Heavily ‘beautified’ Korean passport photo inspires shock & awe among other Asians
Might get stopped by security.
Mike Chen is a real famous YouTuber known for his engaging food reviews.
He’s quite recognisable, accruing over 2.8 million subscribers on his main YouTube channel.
But even the most ardent fans might have a tough time recognising him when presented with this photo he uploaded to Subtle Asian Traits.
“Got my passport photo taken in Seoul yesterday and…well, if you ever want your passport photo automatically KPOPized down to the eyes. Just have it taken in South Korea.
Appreciate all the friend requests 😅
Prob IG: mikexingchen is better 🤗🤗”
Here’s what he usually looks like, pre-filter.
A bit different.
Here’s his Korean episode.
Korean passport photos
The post was met with shock and awe, leading to over 13,000 likes in just over an hour.
The amount of filter is nothing new for Korean passport photos though.
In fact, a blogpost from back in 2017 titled “What did Korea do to my face? A passport nightmare.” detailed some of that “beautification”.
Megan Indoe described the horror when she saw her passport photo:
“First the eyes. They are bigger, maybe even further apart, and my makeup looks like it’s all smeared under my lower lashes.
Then my nose. What is up with my nose? There’s extra shading on the sides of my nose like a bad contouring job. Did someone pinch my nose with charcol? Also, what the heck is up with the shape of the tip of my nose? It’s rounded and more bulbous.”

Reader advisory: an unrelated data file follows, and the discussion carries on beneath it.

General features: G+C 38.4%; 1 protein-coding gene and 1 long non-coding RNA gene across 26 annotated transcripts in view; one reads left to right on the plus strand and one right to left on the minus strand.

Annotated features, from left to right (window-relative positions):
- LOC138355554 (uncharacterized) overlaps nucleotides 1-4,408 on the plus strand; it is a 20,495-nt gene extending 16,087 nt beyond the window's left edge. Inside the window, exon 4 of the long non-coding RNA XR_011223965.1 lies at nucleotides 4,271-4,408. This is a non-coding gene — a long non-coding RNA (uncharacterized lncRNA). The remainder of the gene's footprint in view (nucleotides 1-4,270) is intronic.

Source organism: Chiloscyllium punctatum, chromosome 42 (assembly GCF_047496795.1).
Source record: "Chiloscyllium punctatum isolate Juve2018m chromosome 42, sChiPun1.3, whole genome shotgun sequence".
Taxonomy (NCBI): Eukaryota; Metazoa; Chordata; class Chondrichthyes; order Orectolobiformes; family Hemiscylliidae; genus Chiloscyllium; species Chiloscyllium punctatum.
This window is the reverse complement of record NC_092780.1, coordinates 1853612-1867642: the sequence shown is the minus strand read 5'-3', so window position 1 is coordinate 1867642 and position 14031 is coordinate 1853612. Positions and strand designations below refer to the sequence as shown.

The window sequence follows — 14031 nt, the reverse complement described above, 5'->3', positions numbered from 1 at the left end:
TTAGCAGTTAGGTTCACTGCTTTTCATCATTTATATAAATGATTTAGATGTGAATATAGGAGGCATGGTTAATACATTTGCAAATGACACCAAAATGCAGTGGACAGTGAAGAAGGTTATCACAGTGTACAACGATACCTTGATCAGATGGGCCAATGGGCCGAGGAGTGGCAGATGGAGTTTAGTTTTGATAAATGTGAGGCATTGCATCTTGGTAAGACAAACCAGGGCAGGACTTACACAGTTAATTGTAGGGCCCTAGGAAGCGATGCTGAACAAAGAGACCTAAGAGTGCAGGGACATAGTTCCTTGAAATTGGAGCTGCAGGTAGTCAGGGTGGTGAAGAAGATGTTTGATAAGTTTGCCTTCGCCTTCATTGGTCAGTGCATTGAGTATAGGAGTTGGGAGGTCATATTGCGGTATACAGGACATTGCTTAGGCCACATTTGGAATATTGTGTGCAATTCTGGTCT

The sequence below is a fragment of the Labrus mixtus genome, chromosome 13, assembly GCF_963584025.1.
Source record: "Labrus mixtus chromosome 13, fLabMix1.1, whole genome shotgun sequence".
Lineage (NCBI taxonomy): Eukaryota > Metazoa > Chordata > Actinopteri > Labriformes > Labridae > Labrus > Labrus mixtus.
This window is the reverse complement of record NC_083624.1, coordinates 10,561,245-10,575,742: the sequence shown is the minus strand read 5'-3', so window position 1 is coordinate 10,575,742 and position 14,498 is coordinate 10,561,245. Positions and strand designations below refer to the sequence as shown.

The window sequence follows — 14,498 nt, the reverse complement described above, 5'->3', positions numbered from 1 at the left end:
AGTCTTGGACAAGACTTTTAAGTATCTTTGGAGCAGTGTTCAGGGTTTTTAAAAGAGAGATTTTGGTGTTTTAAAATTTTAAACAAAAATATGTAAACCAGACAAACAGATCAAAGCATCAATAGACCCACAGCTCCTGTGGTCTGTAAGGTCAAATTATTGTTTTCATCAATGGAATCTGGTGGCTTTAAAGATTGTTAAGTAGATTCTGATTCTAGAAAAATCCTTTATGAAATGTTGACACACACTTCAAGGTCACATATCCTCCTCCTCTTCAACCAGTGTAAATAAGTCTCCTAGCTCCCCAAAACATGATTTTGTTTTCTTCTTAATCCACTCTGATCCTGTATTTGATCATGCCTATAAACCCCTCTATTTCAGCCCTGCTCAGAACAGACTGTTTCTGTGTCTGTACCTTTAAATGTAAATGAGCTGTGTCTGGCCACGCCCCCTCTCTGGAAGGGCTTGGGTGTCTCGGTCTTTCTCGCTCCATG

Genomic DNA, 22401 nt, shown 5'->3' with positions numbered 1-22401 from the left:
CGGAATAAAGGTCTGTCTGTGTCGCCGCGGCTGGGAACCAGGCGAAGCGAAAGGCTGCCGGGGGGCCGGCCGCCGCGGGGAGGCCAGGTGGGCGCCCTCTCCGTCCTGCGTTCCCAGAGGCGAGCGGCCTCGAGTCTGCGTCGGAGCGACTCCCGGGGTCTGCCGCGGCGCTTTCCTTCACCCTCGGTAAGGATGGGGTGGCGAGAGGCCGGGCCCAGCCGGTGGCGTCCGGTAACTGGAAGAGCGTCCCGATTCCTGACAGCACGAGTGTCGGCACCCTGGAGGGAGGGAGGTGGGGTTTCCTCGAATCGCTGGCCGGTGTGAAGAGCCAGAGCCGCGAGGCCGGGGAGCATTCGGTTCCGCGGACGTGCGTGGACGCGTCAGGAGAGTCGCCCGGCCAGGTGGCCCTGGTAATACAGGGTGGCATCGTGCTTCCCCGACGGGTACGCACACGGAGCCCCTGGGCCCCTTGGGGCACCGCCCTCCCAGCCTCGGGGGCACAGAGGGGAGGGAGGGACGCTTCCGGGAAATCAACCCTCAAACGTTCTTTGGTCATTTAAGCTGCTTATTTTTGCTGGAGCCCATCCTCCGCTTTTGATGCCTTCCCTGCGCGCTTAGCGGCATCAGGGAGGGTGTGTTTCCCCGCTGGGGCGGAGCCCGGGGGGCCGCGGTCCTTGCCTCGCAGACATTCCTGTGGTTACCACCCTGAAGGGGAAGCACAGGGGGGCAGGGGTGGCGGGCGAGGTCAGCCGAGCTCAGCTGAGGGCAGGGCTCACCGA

Here it is:
Others chimed in with their own experiences as well.
With some absolutely loving the effects.
“When I arrived in Korea and got told I had to get a passport photo taken for my registration card, I cringed.
I had just taken a long distance flight and was suffering from my first soju hangover.
However, when I saw the photo, I was extremely surprised.
Who is this girl with flawless skin and naturally pink lips?! I was very impressed by the wonders of photoshop- in the UK, I asked a passport photographer to remove some fly away hairs and got a slap on the wrist for such a suggestion.”
A Straits Times article in 2016 also highlighted the phenomena when their South Korean correspondent, Chang May Choon, wrote about her experience with passport photos in Korea.
“I walked into a Kodak photo shop the other day and came out with a new face – on my ID photo, that is.
Gone are my freckles, dark eye circles and laugh lines. My eyes look perfectly symmetrical, my skin is several tones fairer, and my chin is sharpened to a lovely almond shape usually seen on K-pop stars.”
So yeah, if you want a flawless-skinned, feature-changing passport photo, you know where to go. Might get stopped the next time you go overseas though.
Image from Mike Chen’s YouTube channel
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